The Dobsonian telescope, a cheaper way to practice astronomy
The Dobsonian telescope is a reflecting telescope mounted on an azimuthal or altazimutal mount. It is the mount that differentiates it from other types of Newtonian reflectors.
Dobsonian telescopes are very popular for both beginners and experienced astronomers. They are good value for the aperture, so if you want to look at fuzzy and faint objects and you have a limited budget, they might be suitable for you. They are usually easily transportable. They can also be very cheap since you can build one yourself if you are talented. Eyepieces are commercially available, so you can create your own mirrors !
On the other hand, they are not so good if you are considering astrophotography and you have to know how to get your bearings in the sky to use a Dobsonian telescope effectively. In addition, when the celestial objects are close to the horizon, you have to stoop to observe them, which can quickly become uncomfortable, especially if you have back pain.
The history of the Dobsonian telescope
It was popularized in the 1960s by John Dobson, a talented amateur astronomer. He is believed to have created the mount’s design but, as he admitted, the idea had existed for centuries since the guns used in wars used this technique. That said, he developed the idea that we could mount Newtonian reflectors on a simple platform using elements available at home and that we could therefore create for almost no money, and that’s how his name was attached to this telescope.
Their simple design and their inexpensive elements made the Dobsonian telescopes popular. Commercial telescope manufacturers quickly exploited this popularity. That’s why Dobsonian telescopes have become mass-produced telescopes of varying size and quality that are also available as kits.
Advantages and defects of the Dobsonian
They are cheap telescopes with a relatively large aperture, with the bulk of the budget going to buy optics rather than mount. For example, a Dobsonian telescope with a 10-inch aperture will cost as much as a 6-pound Newtonian telescope mounted on an equatorial mount. When homemade, they are often made of plywood and other lightweight but stable materials and can be easily dismantled : a Dobsonian telescope with a 16-inch aperture fits easily into the back of a small family car. Thus, you can go to a site devoid of light pollution and enjoy it with a large telescope.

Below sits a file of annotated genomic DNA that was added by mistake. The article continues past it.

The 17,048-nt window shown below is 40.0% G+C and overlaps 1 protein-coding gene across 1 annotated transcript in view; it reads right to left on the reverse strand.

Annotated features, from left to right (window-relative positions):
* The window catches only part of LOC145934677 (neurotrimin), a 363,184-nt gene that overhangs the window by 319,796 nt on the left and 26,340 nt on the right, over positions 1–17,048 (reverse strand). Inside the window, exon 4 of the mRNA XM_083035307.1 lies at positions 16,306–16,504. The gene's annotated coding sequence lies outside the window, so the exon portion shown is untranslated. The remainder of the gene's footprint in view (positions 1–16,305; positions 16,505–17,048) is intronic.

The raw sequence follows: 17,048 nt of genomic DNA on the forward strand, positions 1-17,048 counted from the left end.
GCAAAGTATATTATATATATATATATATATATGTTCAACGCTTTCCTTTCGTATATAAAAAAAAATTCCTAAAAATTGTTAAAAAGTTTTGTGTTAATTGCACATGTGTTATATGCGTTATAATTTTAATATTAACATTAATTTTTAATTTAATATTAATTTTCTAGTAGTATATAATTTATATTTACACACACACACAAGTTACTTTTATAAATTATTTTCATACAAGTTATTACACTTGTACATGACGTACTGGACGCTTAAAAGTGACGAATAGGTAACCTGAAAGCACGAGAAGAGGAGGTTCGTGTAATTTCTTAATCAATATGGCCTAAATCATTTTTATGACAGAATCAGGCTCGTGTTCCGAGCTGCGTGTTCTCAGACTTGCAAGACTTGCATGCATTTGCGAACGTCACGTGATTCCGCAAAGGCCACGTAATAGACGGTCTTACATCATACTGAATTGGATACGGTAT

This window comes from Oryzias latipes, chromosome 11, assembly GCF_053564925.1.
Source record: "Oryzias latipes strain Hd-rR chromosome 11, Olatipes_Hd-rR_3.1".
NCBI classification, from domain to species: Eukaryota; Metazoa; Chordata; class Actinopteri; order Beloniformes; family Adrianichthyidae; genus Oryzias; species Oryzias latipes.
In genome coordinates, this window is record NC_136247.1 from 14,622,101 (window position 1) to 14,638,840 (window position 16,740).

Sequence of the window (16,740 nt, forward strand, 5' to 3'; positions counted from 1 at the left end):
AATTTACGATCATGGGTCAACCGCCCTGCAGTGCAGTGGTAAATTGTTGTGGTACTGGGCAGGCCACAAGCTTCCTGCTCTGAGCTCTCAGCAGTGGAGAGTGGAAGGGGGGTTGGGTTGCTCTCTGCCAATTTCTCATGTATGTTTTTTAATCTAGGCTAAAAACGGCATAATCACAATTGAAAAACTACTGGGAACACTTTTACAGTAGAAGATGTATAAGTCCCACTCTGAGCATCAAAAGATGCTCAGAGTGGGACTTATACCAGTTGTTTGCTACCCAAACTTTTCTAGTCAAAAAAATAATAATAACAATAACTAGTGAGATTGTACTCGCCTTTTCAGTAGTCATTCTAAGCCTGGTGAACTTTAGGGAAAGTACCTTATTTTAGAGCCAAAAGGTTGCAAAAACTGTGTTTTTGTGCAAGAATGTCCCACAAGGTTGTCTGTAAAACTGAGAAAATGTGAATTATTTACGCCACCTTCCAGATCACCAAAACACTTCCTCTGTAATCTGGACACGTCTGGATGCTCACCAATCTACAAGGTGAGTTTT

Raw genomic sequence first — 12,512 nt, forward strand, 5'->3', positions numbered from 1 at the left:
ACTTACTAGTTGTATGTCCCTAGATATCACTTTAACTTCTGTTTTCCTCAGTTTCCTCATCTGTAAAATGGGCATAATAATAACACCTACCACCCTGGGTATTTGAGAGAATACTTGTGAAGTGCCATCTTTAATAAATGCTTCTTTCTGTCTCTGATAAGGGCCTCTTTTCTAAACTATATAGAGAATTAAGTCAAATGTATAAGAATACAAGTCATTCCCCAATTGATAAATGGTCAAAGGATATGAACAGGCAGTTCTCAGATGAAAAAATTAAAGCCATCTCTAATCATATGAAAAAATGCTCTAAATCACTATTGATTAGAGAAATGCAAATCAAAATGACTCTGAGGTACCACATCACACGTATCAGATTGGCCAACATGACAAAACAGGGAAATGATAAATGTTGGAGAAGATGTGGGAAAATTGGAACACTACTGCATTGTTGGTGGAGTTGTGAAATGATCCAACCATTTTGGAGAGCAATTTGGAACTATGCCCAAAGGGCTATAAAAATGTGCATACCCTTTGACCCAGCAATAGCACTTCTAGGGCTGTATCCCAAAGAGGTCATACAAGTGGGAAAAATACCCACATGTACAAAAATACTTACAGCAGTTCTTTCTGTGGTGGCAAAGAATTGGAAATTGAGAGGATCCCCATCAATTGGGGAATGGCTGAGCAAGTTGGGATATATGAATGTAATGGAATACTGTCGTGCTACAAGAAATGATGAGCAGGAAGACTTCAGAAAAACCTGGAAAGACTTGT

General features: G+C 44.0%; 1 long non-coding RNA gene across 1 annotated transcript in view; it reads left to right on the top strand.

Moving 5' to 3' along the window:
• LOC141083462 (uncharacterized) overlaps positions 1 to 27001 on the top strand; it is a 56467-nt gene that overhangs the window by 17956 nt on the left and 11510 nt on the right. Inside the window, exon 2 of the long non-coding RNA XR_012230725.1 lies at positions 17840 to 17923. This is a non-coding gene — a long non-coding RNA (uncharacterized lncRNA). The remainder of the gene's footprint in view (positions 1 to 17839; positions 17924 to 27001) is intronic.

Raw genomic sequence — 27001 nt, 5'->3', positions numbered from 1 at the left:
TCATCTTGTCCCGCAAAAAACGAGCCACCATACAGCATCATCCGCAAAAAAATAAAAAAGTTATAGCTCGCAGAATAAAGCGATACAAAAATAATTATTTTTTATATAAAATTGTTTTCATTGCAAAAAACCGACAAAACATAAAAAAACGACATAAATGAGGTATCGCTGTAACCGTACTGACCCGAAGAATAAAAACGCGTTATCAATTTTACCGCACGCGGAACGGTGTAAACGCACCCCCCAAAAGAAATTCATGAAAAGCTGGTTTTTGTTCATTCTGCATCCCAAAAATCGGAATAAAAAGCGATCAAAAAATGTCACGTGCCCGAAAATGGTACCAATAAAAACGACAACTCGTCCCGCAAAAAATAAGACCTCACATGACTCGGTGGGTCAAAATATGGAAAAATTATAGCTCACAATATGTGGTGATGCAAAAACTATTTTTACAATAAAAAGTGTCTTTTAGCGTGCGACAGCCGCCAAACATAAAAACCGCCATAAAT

However, they are not adapted to certain forms of observation. Because its user must constantly move the Dobsonian telescope to track objects, watching with a magnification stronger than the average can be difficult. Teflon disks are used to avoid friction but this does not take into account the inertia of the Dobsonian telescope. Dobsonian telescopes are not suitable for astrophotography because they often have an altazimutal mount rather than equatorial. It is possible to have motorized and “GoTo” systems for Dobsonian telescopes and even equatorial mounts, but that goes against the original idea that the Dobsonian telescope is a cheap option for amateur astronomers.
Nevertheless, the Dobsonian telescope is a very good choice for a first telescope and is ideal for experienced observers with a limited budget.
Anatomy of a Dobsonian Telescope
It can be “homemade”, plywood or other suitable material. The tube houses the secondary mirror, the “spider” support as well as the eyepiece holder and the Finderscope.
2) Mirror box
This plywood box that contains the primary mirror, or main mirror, is called the “mirror box”. It can also be used to store other elements of the telescope when they are not used.
3) Horizontal axis
The bottom of the telescope is the horizontal axis that allows you to turn it smoothly. It is often manufactured with plywood or chipboard discs and Teflon to avoid friction.
4) Eyepiece holder
The eyepiece holder consists of a tube that can be adjusted by pushing it in or out of the telescope tube to focus on the object seen in the eyepiece.
5) Vertical axis
There are all kinds of them. The vertical axis allows you to move up and down the telescope and point it towards the sky.